Iodine: What Happens if You Don’t Get Enough [Interview][Transcript]

Dr_Jacob_Teitelbaum_iodine_healthGuest: Dr. Jacob Teitelbaum
Presenter: Neal Howard
Guest Bio: Dr. Jacob Teitelbaum, Director of the Practitioners Alliance Network, is one of the most frequently quoted integrative medical authorities in the country. He is the author of the bestselling From Fatigued to Fantastic!, Pain Free, 1,2,3!, the Beat Sugar Addiction Now! series, Real Cause Real Cure, The Fatigue and Fibromyalgia Solution, The Complete Guide to Beating Sugar Addiction, and the popular free smartphone app Cures A-Z.

Segment overview: Dr. Teitelbaum discusses the vital role iodine plays in the body and what happens if you don’t get enough.

Transcription

Health Professional Radio – iodine health

Neal Howard: Hello and welcome to Health Professional Radio, I’m your host Neal Howard. Americans need more iodine today and they’re not getting enough from salt. The intake of iodine in America has dropped by about 50% in the last 30 years. Our guest in studio today is Dr. Jacob Teitelbaum Director of the Practitioner’s Alliance Network one of the most frequently quoted integrative medical authorities in the country today. And he’s the author of the bestselling book ‘The Fatigue and Fibromyalgia Solution,’ also the Developer of the smartphone apps Cures A-Z. And he is here today with us today to discuss iodine and the important role that iodine plays in the body. Welcome to Health Professional Radio today Dr. Teitelbaum.

Dr. Jacob Teitelbaum: Neal, a pleasure to be with you.

N: Iodine, we need more now than we should be getting. I thought that the salt that we were getting was enough to keep us all healthy.

T: Well iodized salt gives us a little bit of iodine compared to the total that’s needed. And so the vast majority of salt that most Americans get is not iodized, it’s out of food processing. The bottom line is that we’ve lost over 30 to 50% of the iodine in the diet as bakers change from using iodized flour to bromated flour and other similar changes has occurred over recent 30 to 50 years. And if you think about what will it be like to lose 30 to 50% of your income, that’s what it’s like to the body when it loses the iodine intake. Now a couple things too, not just only dealing with decrease iodine of the diet but there are number of chemicals and minerals that act as competitive and direct inhibitors to the iodine and to keys ones would be to other halides. Because if you think about it, halides look similar to the body and they act as competitive inhibitors and this include fluorides and also bromides. So well not just we have less iodine, we also have an increased need, because of numerous chemicals in the environment to these are … of many. So will see that the iodine deficiency is critical and it’s not just the thyroid, it’s important there are many other functions of the body.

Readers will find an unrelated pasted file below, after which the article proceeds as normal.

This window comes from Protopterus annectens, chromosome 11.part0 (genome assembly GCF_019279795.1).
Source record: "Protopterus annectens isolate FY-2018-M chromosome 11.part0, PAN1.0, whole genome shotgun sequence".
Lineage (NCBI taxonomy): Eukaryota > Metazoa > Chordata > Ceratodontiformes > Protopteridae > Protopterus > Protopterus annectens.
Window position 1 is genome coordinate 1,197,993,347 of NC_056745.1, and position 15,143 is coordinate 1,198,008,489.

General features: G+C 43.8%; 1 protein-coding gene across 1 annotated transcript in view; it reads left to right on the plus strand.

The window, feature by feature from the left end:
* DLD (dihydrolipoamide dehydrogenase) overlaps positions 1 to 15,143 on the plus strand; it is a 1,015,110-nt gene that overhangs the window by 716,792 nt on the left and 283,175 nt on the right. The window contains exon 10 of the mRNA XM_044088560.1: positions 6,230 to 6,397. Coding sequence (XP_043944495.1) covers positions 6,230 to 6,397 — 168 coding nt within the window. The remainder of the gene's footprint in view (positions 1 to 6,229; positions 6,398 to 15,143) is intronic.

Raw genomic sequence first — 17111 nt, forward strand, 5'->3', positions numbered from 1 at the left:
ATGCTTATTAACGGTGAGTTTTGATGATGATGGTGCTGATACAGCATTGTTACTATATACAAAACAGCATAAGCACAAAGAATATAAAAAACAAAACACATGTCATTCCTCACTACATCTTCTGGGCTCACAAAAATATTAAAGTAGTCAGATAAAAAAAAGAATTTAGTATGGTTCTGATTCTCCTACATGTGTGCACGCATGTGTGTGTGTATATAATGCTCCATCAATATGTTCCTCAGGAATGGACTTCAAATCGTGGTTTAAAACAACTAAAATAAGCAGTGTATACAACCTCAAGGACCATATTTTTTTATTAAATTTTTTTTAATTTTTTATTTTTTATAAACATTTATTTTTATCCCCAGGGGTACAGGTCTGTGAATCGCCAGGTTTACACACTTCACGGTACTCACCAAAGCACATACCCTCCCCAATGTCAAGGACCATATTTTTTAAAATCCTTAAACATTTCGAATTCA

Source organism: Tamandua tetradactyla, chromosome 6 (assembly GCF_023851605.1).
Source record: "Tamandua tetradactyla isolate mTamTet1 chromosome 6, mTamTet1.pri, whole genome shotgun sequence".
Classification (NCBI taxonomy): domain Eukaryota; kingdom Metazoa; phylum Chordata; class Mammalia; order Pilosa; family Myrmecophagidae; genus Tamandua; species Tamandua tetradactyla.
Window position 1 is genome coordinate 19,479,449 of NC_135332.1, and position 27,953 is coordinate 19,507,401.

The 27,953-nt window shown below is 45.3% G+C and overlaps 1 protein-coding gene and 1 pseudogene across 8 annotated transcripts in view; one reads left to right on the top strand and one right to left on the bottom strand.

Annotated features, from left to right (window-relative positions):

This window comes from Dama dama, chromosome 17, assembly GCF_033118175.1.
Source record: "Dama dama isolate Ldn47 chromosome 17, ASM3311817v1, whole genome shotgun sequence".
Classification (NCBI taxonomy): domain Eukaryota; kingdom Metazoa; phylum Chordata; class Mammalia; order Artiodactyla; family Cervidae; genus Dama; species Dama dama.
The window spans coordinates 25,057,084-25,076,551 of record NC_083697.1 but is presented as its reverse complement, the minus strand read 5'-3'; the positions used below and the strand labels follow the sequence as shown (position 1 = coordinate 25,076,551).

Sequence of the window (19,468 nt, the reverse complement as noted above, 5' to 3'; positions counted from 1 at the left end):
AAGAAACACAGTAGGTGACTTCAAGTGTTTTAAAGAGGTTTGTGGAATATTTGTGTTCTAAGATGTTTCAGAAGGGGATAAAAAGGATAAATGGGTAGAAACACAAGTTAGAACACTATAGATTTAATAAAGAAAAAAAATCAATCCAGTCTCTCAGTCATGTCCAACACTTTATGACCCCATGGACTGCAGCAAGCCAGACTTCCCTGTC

N: Well in your opinion why would we as a nation, as a society change or reduce iodine when it’s something that gets pretty widely known that we may need?

T: Neal, you’re presuming the decisions you make and society are the same.

N: (Laugh)

T: There’s so much of what you do is based, just on individual well-meaning people doing the best they can, but often having to do with economics more than anything else. So in most countries bromated flour for example is illegal, it’s toxic. But we live in a country where if you’ve given up campaign contribution and tax to drug companies they’re able to get congress say that we were not allowed to negotiation on medical drug crisis, insane.

N: Okay, so basically follow the money?

T: Yeah, exactly. I mean you look at that and so many people I don’t put fault to drug companies on this, they’re doing their job to make money within those people. But socially we make decision that often unwise and that’s one reason our healthcare system is arguably certainly not the best in the world and without question it is by far the most expensive and quite probably the most toxic. So let’s just say as physicians, we can’t count to that kind of risk or the drug industry to look out for our patients’ wellbeing. We really have to take on that responsibility ourselves and that means learning to separate sense from nonsense, looking at the research. And so often when people are screaming evidence based medicine, is because they’re giving what really sleek advertising masked letting the science which is most our companies are putting out. And then by using that slogan and it’s justifying this kind of the old 1984 department of defense always invading everybody kind of thing. So we have as physician to look at the research directly and just see what’s going on. And if you look at iodine function, breast cancer, our foundation is gonna do a study looking at iodine levels in breast tissue in women with breast cancer for example.

N: Now does that been shown, is that been something suspected or is this something you just say “Hey let’s look and see if this a contributing factor?” Or it has always been suspected has been a contributing factor?